ABM’s president Clark Pettit talks about the mission of the association and the challenges faced by trade publishers
Earlier this week the association for U.S. trade publishers, American Business Media (ABM), hosted an Executive Forum in Chicago centered around the theme of monetizing content. It was a good opportunity to speak with the president of the association, Clark Pettit, who took over his position last summer.
Pettit comes in to lead the trade publisher association at an interesting and challenging time. The effects of both the continuing digital media revolution, plus the very week economic times, is putting tremendous strain on the B2B publishing community.
But this week the ABM announced that it had added 15 new members, included in that list are some names new to the B2B industry, but indicative of where the industry may be headed: Moving Media+, the Bonnier spinoff and maker of the digital publishing solution Mag+, and RapidBuyr, a B2B daily deal site – two examples of new companies coming into the association as associate member; plus AOL Industry, the new AOL B2B unit, came into the ABM as a regular member.
Pettit joined the association in July of last year, and association members hope that his experience in the music and motion picture industries, and the experiences learned in their migration to digital, will be extremely useful in his new role.
“One of the biggest challenges is getting back to really differentiating the content that you can’t get from anywhere else on the planet, and getting that properly valued, whether that is ad supported or paid (content),” Pettit said on Tuesday.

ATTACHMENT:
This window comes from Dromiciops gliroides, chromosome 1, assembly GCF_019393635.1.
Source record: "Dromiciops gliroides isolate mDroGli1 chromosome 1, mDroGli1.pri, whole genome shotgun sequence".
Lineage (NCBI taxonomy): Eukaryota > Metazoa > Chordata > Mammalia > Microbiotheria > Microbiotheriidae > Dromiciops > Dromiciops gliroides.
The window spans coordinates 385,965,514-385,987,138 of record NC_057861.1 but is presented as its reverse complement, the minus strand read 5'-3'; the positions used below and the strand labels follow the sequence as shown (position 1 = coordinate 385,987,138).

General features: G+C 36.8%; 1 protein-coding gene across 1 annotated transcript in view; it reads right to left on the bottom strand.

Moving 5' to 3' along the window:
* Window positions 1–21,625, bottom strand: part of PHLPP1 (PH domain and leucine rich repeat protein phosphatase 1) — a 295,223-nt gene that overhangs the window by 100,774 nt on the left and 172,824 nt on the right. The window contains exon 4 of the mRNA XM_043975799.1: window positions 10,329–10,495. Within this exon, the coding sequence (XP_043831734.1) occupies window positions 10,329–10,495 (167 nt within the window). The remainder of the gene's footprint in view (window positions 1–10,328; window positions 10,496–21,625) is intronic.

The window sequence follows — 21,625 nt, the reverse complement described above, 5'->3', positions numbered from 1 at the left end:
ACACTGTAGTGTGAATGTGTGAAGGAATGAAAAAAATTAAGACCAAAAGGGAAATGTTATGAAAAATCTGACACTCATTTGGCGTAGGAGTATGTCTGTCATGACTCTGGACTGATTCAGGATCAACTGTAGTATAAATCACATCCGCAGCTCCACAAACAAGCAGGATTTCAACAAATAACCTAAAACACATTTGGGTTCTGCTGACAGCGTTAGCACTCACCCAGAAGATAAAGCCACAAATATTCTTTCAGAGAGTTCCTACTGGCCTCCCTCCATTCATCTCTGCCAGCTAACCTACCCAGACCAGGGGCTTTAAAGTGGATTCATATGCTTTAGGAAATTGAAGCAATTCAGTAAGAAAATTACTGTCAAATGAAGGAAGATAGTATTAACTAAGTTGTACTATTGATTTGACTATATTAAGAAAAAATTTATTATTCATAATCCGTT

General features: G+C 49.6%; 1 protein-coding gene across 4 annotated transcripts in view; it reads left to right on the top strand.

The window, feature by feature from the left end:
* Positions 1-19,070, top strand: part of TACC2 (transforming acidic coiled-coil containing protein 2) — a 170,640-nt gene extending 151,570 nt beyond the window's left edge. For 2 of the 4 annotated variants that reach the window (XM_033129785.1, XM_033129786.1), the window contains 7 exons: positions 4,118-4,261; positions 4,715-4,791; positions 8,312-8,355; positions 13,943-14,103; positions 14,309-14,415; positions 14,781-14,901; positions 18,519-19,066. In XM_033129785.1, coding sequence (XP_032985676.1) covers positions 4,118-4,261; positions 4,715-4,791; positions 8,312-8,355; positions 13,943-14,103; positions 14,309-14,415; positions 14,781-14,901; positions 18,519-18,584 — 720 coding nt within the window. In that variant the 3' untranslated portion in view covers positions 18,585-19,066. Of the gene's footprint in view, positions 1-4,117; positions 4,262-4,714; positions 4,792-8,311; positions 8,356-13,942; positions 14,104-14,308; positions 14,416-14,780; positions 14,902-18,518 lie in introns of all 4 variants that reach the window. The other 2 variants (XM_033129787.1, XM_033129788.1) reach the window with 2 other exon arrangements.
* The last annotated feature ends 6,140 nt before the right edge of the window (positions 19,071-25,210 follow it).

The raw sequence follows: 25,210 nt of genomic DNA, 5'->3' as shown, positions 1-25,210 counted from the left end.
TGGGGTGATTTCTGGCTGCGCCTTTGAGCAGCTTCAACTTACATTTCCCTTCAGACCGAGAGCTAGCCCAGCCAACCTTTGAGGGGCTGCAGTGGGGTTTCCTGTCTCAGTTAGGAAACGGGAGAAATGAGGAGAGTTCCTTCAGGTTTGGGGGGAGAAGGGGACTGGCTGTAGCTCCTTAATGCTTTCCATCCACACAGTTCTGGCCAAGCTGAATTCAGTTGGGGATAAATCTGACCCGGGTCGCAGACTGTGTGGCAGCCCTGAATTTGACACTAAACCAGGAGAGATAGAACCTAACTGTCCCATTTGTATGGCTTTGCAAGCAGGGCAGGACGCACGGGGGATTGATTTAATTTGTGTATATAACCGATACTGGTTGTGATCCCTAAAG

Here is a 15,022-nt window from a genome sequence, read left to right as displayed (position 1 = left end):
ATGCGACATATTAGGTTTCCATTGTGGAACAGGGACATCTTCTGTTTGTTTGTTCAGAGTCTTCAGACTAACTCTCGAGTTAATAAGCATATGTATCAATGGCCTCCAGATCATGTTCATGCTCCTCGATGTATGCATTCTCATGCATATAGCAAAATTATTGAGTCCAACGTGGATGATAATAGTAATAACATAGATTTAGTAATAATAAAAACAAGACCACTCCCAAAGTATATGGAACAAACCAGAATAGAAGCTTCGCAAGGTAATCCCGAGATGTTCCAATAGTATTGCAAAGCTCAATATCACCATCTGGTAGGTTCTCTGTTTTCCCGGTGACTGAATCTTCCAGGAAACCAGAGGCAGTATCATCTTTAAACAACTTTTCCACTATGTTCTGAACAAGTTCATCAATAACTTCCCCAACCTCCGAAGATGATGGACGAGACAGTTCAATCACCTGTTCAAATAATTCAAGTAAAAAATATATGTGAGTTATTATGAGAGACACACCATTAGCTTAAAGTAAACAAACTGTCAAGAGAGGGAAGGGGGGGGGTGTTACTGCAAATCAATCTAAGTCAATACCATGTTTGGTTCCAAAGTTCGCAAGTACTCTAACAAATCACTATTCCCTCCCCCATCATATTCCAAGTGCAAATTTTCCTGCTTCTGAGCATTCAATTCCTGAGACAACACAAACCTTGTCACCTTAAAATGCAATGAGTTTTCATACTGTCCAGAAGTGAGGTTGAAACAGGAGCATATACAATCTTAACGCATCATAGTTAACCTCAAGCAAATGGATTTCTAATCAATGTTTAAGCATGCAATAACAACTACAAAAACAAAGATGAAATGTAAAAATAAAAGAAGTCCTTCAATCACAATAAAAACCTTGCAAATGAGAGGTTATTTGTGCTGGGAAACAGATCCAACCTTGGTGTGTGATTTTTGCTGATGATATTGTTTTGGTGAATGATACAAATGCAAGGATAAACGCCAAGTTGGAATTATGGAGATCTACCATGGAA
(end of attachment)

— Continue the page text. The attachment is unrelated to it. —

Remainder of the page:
“To me the whole concept of B2B is this deep, vertical understanding of a deep, vertical business audience and the ability to provide unique, long-form, rich, kind of highly tailored, engineering-like, nerdy content that is uniquely valuable to them,” Pettit told me this week.
“Yet, the normal kind of thing that happens when the Internet comes along is the value of content, in general, has been, I would argue, for an interim period, severely depressed. I think the really premium, high quality content went down also. And then when you compound that with the need to launch into new areas – and I know we’re talking about digital, but it is true across all of them, it’s true across events, it’s true across any of them – sometimes you price based on past knowledge, into a business line you don’t fully understand yet so you don’t have the metrics to price so you have some price erosion.”
To learn more about what members want from the association, Pettit has been on the road, meeting with members.
“Fundamentally what the members told me was there is a value problem in the market place, and that wasn’t just about ABM pricing,” Pettit said. “It was ‘we are phenomenally busy with an exploding number of complex things’, the CEO is being dragged in a thousand ways, the next level down is being dragged in a thousand ways, and even just showing up to an event, let alone paying for the membership right and privilege to go there, is a serious cost.”